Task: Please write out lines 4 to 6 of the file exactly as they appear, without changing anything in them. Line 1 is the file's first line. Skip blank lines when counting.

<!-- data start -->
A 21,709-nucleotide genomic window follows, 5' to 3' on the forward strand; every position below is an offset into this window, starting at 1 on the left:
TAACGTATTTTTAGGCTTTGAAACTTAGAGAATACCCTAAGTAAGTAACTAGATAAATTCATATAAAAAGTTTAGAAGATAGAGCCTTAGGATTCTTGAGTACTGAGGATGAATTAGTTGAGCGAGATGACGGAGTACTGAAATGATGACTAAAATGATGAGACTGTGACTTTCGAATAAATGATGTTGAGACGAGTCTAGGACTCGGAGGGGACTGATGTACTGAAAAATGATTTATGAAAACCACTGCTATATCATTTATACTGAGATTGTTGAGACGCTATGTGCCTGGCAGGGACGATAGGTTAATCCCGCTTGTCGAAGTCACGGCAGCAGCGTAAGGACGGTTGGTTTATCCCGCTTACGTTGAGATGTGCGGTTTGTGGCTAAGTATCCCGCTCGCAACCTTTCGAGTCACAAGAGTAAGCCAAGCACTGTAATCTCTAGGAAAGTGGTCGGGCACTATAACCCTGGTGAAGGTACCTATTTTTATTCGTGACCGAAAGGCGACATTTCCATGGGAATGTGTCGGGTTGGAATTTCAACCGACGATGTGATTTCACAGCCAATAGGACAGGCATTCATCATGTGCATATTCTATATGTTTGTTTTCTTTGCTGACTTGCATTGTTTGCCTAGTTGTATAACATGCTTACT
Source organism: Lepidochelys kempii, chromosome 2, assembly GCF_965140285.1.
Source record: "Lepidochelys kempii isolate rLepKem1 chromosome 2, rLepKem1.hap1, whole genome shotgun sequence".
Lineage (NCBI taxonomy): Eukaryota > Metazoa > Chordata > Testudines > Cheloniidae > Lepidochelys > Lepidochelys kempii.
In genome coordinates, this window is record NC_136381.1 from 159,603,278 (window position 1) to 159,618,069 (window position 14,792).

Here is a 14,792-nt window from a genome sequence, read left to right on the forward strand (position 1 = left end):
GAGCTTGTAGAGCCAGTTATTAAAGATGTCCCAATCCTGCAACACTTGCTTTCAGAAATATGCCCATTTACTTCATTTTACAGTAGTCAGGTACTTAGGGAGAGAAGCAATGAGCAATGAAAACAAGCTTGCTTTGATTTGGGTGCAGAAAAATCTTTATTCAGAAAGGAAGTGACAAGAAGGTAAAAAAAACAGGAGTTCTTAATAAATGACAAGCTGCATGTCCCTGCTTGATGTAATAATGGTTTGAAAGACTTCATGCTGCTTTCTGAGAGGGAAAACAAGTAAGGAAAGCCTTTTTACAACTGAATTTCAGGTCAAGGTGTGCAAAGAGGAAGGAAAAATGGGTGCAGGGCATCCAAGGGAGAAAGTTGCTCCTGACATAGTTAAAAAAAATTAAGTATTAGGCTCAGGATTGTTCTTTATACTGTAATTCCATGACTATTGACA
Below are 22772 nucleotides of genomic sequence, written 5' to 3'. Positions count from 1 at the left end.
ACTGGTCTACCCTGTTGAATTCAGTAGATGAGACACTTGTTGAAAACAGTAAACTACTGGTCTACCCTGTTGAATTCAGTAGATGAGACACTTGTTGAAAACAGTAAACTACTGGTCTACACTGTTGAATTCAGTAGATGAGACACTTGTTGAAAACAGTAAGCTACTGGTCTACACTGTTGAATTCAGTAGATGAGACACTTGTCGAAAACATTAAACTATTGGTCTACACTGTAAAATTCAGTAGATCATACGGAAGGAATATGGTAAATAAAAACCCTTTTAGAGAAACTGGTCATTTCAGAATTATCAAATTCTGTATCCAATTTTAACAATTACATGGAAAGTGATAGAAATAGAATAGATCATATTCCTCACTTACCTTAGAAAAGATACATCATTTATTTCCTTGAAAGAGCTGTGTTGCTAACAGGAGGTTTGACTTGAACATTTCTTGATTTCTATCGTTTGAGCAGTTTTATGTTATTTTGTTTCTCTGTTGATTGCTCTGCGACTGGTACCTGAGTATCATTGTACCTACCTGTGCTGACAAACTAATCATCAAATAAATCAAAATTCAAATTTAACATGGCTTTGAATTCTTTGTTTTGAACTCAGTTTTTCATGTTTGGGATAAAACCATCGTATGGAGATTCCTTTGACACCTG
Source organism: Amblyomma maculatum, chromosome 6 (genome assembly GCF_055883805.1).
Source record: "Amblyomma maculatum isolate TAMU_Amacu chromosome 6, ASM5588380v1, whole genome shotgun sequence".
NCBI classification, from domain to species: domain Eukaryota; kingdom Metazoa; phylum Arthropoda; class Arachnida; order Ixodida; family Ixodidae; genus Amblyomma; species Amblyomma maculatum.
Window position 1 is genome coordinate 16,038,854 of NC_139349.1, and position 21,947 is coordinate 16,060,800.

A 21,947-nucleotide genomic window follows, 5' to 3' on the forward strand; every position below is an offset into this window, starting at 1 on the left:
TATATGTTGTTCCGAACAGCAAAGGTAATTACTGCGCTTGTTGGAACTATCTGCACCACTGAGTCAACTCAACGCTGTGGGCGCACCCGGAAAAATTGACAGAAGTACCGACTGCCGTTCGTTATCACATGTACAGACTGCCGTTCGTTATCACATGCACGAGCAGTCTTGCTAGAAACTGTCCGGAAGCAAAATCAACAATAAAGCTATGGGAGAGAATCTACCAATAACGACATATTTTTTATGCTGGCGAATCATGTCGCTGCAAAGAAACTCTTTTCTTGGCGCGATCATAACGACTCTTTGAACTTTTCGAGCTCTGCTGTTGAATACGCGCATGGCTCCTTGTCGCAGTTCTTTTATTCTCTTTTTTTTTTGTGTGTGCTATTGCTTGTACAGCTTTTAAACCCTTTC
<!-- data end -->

Source record: "Lepidochelys kempii isolate rLepKem1 chromosome 2, rLepKem1.hap1, whole genome shotgun sequence".
Lineage (NCBI taxonomy): Eukaryota > Metazoa > Chordata > Testudines > Cheloniidae > Lepidochelys > Lepidochelys kempii.
In genome coordinates, this window is record NC_136381.1 from 159,603,278 (window position 1) to 159,618,069 (window position 14,792).